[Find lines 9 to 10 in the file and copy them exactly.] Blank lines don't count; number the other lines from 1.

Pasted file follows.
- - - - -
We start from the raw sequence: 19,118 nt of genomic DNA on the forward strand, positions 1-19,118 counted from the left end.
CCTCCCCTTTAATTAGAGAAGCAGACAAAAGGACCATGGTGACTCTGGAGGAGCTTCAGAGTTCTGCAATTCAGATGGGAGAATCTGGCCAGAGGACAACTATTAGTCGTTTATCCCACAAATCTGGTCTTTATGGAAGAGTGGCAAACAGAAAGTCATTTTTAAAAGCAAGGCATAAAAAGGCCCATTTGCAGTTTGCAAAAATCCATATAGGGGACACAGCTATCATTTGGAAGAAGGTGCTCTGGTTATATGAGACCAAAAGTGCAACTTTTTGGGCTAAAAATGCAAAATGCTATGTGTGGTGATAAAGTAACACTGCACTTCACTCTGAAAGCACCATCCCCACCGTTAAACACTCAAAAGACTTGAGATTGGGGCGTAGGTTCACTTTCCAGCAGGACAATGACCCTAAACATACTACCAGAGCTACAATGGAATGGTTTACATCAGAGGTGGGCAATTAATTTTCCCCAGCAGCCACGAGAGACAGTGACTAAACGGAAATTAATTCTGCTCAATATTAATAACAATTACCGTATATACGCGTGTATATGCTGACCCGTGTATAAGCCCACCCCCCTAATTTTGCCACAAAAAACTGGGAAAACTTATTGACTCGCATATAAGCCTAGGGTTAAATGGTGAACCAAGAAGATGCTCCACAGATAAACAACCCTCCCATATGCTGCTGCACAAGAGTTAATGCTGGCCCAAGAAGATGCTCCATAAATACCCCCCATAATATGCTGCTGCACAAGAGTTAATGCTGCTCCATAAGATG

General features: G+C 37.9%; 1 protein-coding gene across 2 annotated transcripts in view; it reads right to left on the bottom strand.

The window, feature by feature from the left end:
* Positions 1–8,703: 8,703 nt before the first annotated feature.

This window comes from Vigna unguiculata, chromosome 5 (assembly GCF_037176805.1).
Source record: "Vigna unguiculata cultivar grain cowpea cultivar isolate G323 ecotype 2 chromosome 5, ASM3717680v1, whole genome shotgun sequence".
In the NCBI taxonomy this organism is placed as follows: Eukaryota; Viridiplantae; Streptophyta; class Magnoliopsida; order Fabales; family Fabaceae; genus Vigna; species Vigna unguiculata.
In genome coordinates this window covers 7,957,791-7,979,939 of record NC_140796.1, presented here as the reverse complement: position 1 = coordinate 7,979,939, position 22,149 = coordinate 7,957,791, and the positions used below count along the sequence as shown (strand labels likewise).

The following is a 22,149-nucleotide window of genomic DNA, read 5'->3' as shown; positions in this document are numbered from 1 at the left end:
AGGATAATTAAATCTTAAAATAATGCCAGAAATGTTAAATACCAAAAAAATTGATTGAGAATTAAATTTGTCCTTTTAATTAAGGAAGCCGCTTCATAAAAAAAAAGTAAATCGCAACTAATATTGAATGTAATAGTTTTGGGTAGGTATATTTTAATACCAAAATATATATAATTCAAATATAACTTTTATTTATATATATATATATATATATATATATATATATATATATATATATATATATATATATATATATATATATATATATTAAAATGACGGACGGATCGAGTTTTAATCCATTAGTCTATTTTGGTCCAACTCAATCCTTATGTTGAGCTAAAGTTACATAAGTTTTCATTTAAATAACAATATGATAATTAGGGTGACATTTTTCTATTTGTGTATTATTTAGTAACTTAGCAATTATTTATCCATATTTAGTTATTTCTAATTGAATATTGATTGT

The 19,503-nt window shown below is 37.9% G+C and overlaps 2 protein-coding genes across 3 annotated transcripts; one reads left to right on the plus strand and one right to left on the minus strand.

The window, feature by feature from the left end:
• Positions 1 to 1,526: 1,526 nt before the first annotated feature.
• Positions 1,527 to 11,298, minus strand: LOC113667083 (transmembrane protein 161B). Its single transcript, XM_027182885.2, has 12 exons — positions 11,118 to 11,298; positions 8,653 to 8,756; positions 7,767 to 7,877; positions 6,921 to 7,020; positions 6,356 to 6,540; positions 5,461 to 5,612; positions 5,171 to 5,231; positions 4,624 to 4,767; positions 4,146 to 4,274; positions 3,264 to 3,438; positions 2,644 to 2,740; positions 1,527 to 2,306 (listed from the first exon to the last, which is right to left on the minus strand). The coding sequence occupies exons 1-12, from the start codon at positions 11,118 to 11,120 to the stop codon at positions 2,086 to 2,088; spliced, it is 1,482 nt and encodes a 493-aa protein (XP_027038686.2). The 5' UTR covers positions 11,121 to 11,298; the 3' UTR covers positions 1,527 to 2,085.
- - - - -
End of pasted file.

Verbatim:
In genome coordinates this window covers 7,957,791-7,979,939 of record NC_140796.1, presented here as the reverse complement: position 1 = coordinate 7,979,939, position 22,149 = coordinate 7,957,791, and the positions used below count along the sequence as shown (strand labels likewise).

The following is a 22,149-nucleotide window of genomic DNA, read 5'->3' as shown; positions in this document are numbered from 1 at the left end: